A crisis also involves a V-shaped recovery where growth at first dives as everything is reset, but then can spring back with even greater force because the economy is more balanced. It’s the classic metaphor of the forest fire: yes, there is some destruction of trees and undergrowth, but the fire also fertilizes the ground and resets nature to a more fertile state with more potential for future growth — all part of a natural cycle.
New beginnings are a constant in the cycles of history, and a trial-and-error approach remains the best modus operandi for moving forward. Spain as a nation has been bankrupt 13 times in its history, so it and other countries will swing from excess to austerity, from growth to crisis, from tail-wind to headwind — all part of a cycle, but how a nation reacts to these swings determines the path of development.
Any government will always start by denying there is a crisis — the denial — they will claim it’s temporary, it’s due to external factors. The policy response is to create budget deficits (like Europe from 2008-2010).
A year to two later there is some stabilization, but it’s still a crisis because the underlying dynamics have not been altered by any real structural changes. Voters are angry about their ongoing pain and have voted for “the opposition” as a kneejerk reaction to the crisis — witness Hollande’s and Rajoy’s election wins and the Berlusconi exit and over in the US, we had the 2010 Tea Party uprising. The new government has made many promises, but the reality of their assuming office proves that they are unable to bring any change, as they are still stuck in the previous paradigm, so instead of real change, we merely see ever lower interest rates, currency devaluations and massive central bank monetary easing. These have been the hallmarks of the Protest phase in Europe in 2011-2012.
What Europe really needs to emerge from the crisis is a real mandate for change — but as we have learned from history, the policy makers and the politicians will continue to move from denial to protest, back to denial in a never ending circle until the crisis is big enough to enable a mandate for change.
The last mandate given and taken by a politician I can remember happened in 1979, when Ms. Thatcher took over the UK, then called the “Sick Man of Europe” — fought the unions, fought the EU and implemented dramatic changes in the UK society that coincided with a strong change of mental attitude, which is the final positive piece of the crisis puzzle.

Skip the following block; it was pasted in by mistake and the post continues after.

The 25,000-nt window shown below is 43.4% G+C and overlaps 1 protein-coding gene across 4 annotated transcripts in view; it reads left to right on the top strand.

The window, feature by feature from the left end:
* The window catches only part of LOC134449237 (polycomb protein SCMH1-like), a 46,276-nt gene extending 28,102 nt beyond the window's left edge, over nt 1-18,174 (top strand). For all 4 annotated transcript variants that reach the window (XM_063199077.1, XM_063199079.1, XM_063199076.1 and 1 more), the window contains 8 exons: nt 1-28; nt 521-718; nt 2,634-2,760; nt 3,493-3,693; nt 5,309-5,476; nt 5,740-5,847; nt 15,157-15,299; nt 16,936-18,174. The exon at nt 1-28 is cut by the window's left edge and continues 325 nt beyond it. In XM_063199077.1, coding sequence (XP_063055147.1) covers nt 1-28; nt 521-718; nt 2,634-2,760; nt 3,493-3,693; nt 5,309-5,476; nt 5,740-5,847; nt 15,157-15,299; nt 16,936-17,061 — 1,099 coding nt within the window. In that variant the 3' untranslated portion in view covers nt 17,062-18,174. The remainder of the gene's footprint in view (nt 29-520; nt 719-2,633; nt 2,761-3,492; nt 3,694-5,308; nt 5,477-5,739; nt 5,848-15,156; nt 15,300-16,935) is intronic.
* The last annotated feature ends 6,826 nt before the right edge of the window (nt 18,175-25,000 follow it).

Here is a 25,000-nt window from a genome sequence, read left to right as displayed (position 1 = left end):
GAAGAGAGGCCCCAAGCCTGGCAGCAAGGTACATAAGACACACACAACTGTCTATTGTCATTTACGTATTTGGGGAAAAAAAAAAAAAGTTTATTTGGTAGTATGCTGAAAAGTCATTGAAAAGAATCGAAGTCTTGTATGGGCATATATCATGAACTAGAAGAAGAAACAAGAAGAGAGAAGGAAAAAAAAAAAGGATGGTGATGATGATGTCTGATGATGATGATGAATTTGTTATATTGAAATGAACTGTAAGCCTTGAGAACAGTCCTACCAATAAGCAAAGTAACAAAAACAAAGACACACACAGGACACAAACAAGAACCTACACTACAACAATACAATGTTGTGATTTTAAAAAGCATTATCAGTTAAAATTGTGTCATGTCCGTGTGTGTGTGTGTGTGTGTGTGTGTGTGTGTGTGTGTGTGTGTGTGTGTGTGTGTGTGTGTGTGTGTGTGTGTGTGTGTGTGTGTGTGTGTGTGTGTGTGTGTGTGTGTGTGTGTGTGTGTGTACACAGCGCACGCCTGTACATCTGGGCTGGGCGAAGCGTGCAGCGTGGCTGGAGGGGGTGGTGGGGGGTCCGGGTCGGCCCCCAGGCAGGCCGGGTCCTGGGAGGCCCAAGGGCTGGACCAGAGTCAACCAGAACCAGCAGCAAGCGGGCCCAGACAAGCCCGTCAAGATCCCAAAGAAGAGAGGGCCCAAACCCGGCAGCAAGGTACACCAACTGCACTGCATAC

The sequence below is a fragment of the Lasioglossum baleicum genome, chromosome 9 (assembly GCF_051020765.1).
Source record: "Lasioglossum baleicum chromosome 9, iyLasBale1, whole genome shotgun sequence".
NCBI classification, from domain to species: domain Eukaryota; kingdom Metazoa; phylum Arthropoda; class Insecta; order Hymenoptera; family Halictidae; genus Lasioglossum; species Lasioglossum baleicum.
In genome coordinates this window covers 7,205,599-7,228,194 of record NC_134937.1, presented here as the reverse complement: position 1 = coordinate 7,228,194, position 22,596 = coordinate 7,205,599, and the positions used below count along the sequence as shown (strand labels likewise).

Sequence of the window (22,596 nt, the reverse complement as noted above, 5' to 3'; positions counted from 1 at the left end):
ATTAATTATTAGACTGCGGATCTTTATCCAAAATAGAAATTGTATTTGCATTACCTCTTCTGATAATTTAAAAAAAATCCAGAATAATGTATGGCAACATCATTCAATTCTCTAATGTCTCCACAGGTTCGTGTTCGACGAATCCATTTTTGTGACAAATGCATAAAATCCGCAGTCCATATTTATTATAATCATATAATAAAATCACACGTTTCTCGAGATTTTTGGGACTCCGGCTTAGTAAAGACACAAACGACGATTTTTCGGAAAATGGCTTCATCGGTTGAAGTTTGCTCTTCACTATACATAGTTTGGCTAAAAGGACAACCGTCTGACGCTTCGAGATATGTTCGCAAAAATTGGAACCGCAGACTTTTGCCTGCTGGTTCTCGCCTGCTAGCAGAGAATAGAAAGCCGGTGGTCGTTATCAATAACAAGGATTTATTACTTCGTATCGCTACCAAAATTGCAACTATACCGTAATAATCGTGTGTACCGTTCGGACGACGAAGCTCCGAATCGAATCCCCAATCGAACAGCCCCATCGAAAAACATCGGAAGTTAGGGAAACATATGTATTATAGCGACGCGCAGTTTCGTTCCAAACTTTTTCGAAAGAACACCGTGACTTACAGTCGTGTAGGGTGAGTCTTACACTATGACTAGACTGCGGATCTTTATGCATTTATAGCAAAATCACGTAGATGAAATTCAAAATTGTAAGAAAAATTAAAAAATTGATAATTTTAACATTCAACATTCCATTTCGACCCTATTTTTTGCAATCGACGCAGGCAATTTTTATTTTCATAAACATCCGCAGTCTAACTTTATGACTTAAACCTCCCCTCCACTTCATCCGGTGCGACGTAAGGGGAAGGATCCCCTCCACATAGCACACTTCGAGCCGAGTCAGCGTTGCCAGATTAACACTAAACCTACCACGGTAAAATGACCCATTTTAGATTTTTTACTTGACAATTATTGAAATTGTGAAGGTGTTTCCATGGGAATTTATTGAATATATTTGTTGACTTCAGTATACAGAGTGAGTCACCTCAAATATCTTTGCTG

At least half of the effort in getting out of a crisis is a change of mind — what a behavioral economist might call overcoming the sunken cost of past ways of thinking. Once a majority of us get over the mental hurdle of admitting that real change is necessary, then the exercise of ending the crisis becomes relatively easy — and even invigorating.
Another important point is that we live in democracies (even if it doesn’t always seem that way at times), which in the end means that our policy makers are beholden to all of us as voters, and that for them to change, our attitudes will need to change as well. And that require that we are willing to see the short term sacrifices that are necessary to grant the mandate for change to our new leaders and the way forward. Are you ready for change? Then don’t fear the crisis — embrace its potential.

— Steen Jakobsen, Chief Economist of Saxo Bank.


Telegram Russia ban spurs privacy debate

Updated 21 April 2018
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Telegram Russia ban spurs privacy debate

  • Telegram has always attracted a mix of criticism and respect for its use of encryption to ensure its messages between users remain confidential.
  • A Moscow court decided last week to block the app in Russia because it refused to hand over encryption keys to authorities.

LONDON: Telegram, the messaging app that re-located from Russia to Dubai, has again fallen foul of the authorities in its mother country. So what is it about the social media platform that simultaneously has governments worldwide so concerned and freedom of speech advocates so agitated?
Telegram has always attracted a mix of criticism and respect for its use of encryption to ensure its messages between users remain confidential.
A Moscow court decided last week to block the app in Russia because it refused to hand over encryption keys to authorities — sparking fresh controversy around the app, which has previously been banned in countries such as Iran, Afghanistan and Indonesia.